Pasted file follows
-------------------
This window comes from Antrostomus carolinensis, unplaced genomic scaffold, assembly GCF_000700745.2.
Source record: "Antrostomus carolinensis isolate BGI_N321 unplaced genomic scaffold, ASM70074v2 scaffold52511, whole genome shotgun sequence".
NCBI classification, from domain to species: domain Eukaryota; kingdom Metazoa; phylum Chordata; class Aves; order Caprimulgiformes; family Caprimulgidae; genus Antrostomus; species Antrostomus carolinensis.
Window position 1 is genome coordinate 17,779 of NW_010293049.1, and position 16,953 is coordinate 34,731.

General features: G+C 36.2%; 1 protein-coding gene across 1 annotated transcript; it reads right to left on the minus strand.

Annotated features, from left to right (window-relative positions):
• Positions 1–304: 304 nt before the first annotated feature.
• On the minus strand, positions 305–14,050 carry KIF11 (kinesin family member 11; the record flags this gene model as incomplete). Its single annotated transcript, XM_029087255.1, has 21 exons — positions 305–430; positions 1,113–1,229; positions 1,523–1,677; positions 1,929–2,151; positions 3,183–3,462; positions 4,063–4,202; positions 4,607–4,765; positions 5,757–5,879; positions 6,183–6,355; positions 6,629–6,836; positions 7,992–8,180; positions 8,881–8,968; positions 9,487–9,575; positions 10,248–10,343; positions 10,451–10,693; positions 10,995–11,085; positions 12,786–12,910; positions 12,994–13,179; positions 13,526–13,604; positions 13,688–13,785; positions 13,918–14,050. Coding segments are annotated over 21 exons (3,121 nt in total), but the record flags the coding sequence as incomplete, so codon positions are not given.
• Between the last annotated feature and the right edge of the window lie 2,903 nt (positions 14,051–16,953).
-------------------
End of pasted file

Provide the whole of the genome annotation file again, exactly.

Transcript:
This window comes from Antrostomus carolinensis, unplaced genomic scaffold, assembly GCF_000700745.2.
Source record: "Antrostomus carolinensis isolate BGI_N321 unplaced genomic scaffold, ASM70074v2 scaffold52511, whole genome shotgun sequence".
NCBI classification, from domain to species: domain Eukaryota; kingdom Metazoa; phylum Chordata; class Aves; order Caprimulgiformes; family Caprimulgidae; genus Antrostomus; species Antrostomus carolinensis.
Window position 1 is genome coordinate 17,779 of NW_010293049.1, and position 16,953 is coordinate 34,731.

General features: G+C 36.2%; 1 protein-coding gene across 1 annotated transcript; it reads right to left on the minus strand.

Annotated features, from left to right (window-relative positions):
• Positions 1–304: 304 nt before the first annotated feature.
• On the minus strand, positions 305–14,050 carry KIF11 (kinesin family member 11; the record flags this gene model as incomplete). Its single annotated transcript, XM_029087255.1, has 21 exons — positions 305–430; positions 1,113–1,229; positions 1,523–1,677; positions 1,929–2,151; positions 3,183–3,462; positions 4,063–4,202; positions 4,607–4,765; positions 5,757–5,879; positions 6,183–6,355; positions 6,629–6,836; positions 7,992–8,180; positions 8,881–8,968; positions 9,487–9,575; positions 10,248–10,343; positions 10,451–10,693; positions 10,995–11,085; positions 12,786–12,910; positions 12,994–13,179; positions 13,526–13,604; positions 13,688–13,785; positions 13,918–14,050. Coding segments are annotated over 21 exons (3,121 nt in total), but the record flags the coding sequence as incomplete, so codon positions are not given.
• Between the last annotated feature and the right edge of the window lie 2,903 nt (positions 14,051–16,953).